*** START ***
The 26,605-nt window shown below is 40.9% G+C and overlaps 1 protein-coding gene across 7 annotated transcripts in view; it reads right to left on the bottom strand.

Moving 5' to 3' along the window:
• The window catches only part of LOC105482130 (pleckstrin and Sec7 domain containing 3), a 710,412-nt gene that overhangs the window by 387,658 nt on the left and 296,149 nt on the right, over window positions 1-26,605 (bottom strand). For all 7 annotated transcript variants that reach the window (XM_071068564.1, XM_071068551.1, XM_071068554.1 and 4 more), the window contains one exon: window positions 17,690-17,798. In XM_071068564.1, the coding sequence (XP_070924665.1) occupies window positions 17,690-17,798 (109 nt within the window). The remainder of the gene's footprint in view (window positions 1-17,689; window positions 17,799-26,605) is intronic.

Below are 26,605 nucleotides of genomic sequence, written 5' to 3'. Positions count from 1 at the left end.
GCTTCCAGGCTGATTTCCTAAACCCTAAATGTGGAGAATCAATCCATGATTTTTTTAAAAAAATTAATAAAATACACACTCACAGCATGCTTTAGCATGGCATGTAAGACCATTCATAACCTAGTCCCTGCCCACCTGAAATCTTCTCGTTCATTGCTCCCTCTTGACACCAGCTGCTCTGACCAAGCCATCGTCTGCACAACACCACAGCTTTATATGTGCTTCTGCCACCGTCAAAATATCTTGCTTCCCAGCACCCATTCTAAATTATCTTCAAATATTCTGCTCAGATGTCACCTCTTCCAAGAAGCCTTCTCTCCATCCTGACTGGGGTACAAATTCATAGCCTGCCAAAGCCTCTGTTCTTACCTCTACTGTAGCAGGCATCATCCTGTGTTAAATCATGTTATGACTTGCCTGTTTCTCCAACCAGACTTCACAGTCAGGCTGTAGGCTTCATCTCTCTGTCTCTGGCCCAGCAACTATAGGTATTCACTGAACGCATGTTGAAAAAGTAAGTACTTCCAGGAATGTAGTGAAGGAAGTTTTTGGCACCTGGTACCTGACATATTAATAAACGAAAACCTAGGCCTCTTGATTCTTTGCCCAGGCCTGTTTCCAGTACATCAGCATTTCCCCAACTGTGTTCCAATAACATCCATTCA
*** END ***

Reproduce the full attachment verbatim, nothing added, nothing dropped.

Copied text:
The 26,605-nt window shown below is 40.9% G+C and overlaps 1 protein-coding gene across 7 annotated transcripts in view; it reads right to left on the bottom strand.

Moving 5' to 3' along the window:
• The window catches only part of LOC105482130 (pleckstrin and Sec7 domain containing 3), a 710,412-nt gene that overhangs the window by 387,658 nt on the left and 296,149 nt on the right, over window positions 1-26,605 (bottom strand). For all 7 annotated transcript variants that reach the window (XM_071068564.1, XM_071068551.1, XM_071068554.1 and 4 more), the window contains one exon: window positions 17,690-17,798. In XM_071068564.1, the coding sequence (XP_070924665.1) occupies window positions 17,690-17,798 (109 nt within the window). The remainder of the gene's footprint in view (window positions 1-17,689; window positions 17,799-26,605) is intronic.

Below are 26,605 nucleotides of genomic sequence, written 5' to 3'. Positions count from 1 at the left end.
GCTTCCAGGCTGATTTCCTAAACCCTAAATGTGGAGAATCAATCCATGATTTTTTTAAAAAAATTAATAAAATACACACTCACAGCATGCTTTAGCATGGCATGTAAGACCATTCATAACCTAGTCCCTGCCCACCTGAAATCTTCTCGTTCATTGCTCCCTCTTGACACCAGCTGCTCTGACCAAGCCATCGTCTGCACAACACCACAGCTTTATATGTGCTTCTGCCACCGTCAAAATATCTTGCTTCCCAGCACCCATTCTAAATTATCTTCAAATATTCTGCTCAGATGTCACCTCTTCCAAGAAGCCTTCTCTCCATCCTGACTGGGGTACAAATTCATAGCCTGCCAAAGCCTCTGTTCTTACCTCTACTGTAGCAGGCATCATCCTGTGTTAAATCATGTTATGACTTGCCTGTTTCTCCAACCAGACTTCACAGTCAGGCTGTAGGCTTCATCTCTCTGTCTCTGGCCCAGCAACTATAGGTATTCACTGAACGCATGTTGAAAAAGTAAGTACTTCCAGGAATGTAGTGAAGGAAGTTTTTGGCACCTGGTACCTGACATATTAATAAACGAAAACCTAGGCCTCTTGATTCTTTGCCCAGGCCTGTTTCCAGTACATCAGCATTTCCCCAACTGTGTTCCAATAACATCCATTCA